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  • Life Lessons from Joseph Stalin

    by Jason Jones

    If you had to use just a single word to express the human condition, which would you choose? This isn’t a Cosmopolitan Magazine quiz, so think for a moment before you fill in the blank. Maybe take out a pen and make a list. Weigh your options against each other, and see if you can find a term that doesn’t fall short.

    I think that a sober meditation on the past century that has unfolded (since 1914) would confirm this truth: Human existence is, at root, a paradox. Any answer which fails to admit this is dangerously misleading.

    Our lives are a bundle of howling contradictions, of seemingly irreconcilable truths that pull us in different directions like wild horses yoked together, threatening to rip the fragile, complex truth into jagged, hazardous pieces. We are animals and mathematicians, street fighters and symphonists, carnivores and pet-lovers, jingoistic champions of our tiny tribes who are haunted by the brotherhood of man. We are Adam newly born from the hand of God, and the sinners who cringe at the Last Judgment; we are Macbeth and we are Hamlet, we are Romeo and Cordelia. We are the “naked ape” who stole fire from heaven, and we are Oedipus, blind but wise. Cain and Abel, Barabbas and Jesus are equally our brothers.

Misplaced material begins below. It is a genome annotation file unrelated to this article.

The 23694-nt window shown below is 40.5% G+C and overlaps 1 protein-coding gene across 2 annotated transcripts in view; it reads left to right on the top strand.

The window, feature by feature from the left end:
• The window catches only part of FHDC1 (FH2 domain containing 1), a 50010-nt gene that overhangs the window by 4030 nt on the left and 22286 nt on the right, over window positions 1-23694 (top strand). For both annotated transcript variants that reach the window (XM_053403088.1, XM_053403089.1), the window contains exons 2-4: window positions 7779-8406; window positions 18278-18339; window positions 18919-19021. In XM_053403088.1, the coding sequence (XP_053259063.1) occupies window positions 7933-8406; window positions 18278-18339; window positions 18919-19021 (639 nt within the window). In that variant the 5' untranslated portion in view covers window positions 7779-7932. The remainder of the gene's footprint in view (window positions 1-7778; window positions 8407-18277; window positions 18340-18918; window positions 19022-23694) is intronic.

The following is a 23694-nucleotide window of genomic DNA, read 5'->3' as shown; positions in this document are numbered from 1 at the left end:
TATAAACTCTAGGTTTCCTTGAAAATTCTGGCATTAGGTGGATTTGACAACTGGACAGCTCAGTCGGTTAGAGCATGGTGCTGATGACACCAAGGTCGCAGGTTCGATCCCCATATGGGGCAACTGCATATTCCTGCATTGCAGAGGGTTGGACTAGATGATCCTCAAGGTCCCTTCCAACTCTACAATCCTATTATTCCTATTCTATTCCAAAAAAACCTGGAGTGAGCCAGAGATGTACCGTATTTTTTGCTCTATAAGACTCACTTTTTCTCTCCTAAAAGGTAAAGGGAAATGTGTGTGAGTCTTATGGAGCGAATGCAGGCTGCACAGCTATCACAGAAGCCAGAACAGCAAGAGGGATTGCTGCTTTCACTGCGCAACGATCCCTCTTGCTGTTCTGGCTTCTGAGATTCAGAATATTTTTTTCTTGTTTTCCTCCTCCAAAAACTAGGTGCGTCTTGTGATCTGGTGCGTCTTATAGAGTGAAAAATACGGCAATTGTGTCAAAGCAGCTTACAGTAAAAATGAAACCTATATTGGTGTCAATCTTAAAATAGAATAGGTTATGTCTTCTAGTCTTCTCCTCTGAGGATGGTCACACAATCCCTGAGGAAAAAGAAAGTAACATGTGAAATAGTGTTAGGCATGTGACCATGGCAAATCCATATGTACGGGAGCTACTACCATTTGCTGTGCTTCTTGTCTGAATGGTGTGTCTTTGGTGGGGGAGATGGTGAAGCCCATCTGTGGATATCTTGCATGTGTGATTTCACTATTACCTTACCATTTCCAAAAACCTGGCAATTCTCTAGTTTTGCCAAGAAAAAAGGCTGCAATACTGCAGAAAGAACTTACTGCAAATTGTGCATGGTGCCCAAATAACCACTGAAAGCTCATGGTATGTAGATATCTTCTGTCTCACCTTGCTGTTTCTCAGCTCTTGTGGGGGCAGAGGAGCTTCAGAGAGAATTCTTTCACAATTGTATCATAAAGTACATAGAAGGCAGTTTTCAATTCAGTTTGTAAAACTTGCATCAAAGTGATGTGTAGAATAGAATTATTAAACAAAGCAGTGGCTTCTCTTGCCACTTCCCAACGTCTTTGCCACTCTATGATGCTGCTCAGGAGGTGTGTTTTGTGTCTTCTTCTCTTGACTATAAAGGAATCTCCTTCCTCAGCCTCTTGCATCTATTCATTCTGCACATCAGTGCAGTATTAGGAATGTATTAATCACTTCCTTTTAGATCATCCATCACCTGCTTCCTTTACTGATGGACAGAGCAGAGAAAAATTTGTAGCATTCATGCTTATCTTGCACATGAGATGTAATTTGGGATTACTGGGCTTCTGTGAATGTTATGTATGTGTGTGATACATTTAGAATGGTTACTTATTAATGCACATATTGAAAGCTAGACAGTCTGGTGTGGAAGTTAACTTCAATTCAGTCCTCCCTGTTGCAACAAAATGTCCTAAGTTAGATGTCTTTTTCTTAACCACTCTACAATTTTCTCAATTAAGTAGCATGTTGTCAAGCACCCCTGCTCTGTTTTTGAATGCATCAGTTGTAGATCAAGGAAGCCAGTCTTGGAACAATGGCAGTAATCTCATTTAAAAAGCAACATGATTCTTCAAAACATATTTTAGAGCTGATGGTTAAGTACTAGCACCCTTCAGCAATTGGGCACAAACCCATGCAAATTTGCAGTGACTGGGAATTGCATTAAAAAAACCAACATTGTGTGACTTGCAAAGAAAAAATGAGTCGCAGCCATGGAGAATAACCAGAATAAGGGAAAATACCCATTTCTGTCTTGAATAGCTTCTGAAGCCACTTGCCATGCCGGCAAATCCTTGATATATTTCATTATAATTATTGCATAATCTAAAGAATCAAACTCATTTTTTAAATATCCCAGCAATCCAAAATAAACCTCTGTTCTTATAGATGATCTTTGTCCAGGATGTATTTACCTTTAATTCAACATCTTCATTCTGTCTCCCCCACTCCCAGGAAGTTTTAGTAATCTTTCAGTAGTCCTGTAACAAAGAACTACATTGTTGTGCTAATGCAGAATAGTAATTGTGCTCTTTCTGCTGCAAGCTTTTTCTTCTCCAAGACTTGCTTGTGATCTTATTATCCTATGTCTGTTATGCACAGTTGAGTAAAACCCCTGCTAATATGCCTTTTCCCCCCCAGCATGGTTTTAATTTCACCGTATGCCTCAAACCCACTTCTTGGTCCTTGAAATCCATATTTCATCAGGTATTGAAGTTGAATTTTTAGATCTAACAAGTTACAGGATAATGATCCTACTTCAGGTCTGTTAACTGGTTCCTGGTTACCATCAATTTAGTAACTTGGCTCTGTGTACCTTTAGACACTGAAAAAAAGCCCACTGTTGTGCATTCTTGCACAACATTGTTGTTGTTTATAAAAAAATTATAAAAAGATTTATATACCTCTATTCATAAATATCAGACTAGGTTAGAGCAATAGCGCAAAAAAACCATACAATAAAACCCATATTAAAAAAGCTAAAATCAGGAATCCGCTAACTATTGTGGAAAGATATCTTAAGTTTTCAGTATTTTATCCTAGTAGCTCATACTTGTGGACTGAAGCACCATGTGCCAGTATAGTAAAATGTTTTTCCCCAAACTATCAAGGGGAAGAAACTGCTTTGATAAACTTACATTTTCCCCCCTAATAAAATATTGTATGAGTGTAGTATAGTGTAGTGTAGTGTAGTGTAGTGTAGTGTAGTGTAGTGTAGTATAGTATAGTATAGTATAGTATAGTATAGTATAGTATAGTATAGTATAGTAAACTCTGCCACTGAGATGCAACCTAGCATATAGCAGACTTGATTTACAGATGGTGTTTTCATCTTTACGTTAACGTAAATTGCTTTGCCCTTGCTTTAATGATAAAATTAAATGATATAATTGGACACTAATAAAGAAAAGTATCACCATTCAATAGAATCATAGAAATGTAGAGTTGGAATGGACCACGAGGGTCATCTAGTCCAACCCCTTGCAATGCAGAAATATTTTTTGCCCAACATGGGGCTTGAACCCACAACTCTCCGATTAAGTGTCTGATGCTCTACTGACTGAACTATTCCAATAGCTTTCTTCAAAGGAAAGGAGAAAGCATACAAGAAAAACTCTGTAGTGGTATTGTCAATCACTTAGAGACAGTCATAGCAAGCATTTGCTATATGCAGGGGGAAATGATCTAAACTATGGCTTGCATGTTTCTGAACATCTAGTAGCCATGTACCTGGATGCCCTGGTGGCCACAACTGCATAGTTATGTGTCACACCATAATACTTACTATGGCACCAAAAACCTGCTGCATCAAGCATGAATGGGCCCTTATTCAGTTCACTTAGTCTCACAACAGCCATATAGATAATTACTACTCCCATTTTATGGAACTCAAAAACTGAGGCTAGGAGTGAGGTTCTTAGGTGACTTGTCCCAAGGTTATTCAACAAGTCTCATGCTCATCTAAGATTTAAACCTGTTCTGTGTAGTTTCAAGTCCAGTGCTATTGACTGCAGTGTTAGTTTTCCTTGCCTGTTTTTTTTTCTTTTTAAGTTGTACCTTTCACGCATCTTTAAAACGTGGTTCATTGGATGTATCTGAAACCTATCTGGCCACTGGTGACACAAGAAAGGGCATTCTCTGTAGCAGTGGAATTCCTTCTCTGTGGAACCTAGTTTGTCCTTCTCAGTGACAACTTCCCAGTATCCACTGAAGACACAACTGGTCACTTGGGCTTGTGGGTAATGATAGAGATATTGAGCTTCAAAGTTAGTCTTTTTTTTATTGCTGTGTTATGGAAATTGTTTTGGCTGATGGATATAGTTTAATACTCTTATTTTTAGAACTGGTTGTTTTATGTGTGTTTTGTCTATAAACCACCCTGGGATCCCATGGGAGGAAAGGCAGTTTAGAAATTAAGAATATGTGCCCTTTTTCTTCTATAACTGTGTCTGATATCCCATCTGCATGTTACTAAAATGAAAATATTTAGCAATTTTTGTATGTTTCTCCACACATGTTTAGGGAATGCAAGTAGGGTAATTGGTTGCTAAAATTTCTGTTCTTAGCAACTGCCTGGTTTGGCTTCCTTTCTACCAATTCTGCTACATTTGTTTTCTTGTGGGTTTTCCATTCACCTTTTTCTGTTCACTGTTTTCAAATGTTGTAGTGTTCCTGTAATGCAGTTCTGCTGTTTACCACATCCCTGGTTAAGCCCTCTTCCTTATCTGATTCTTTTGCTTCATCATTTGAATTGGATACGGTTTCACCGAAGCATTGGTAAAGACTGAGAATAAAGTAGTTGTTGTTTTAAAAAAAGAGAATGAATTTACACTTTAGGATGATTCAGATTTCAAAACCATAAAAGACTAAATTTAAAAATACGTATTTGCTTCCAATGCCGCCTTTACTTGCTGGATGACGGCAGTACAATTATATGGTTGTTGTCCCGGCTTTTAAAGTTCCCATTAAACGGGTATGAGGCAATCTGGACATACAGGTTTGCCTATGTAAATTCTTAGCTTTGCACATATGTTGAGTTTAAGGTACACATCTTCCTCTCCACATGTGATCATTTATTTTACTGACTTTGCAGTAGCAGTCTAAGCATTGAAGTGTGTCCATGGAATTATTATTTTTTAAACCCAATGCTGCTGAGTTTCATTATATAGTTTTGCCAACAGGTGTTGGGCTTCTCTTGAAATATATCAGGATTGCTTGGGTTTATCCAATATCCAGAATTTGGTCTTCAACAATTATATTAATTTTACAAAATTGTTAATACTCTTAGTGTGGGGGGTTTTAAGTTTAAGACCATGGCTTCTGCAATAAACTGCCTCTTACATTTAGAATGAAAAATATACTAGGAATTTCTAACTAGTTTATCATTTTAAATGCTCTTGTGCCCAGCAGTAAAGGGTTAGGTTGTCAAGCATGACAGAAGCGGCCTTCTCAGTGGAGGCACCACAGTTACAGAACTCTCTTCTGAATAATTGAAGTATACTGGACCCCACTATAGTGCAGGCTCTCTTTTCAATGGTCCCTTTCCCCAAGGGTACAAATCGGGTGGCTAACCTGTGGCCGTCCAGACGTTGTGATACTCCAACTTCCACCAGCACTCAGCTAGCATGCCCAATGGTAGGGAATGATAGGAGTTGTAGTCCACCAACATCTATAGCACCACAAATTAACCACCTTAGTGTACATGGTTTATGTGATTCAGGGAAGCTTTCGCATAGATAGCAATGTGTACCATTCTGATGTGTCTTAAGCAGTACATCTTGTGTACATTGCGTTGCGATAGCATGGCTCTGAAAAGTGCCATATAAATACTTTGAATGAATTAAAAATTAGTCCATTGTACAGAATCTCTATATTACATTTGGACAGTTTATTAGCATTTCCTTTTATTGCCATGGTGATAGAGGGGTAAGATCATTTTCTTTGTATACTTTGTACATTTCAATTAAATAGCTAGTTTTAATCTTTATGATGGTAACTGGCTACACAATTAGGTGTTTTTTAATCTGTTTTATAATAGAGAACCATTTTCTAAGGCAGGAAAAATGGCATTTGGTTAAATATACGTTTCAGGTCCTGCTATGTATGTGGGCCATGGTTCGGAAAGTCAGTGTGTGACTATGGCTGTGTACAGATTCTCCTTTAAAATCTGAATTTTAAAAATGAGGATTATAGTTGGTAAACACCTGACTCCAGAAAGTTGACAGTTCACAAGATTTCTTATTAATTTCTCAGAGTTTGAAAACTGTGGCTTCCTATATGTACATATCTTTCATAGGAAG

The great temptation of ideologues is to divide the sheep from the goats – to resolve man’s paradoxical nature into brutally stark polarities. We’re told that “our people” (our tribe, class, or party) represent what is best in man, and we must unite to purge the “other,” a unity that elicits the very basest tendencies we tell ourselves we don’t share.

    Perhaps the most bitter truth about the human paradox comes from the mouth of a man who did more than almost any other to divide and persecute, Josef Stalin. Stalin was the architect of the Great Famine and The Purge, Hitler’s willing ally in 1939 and the inventor of the Gulag. He once said: “A single death is a tragedy. A million deaths is a statistic.” Stalin’s war against the people of the Soviet Union killed, in peacetime, more than 21 million citizens — so many that historians cannot agree on an accurate count.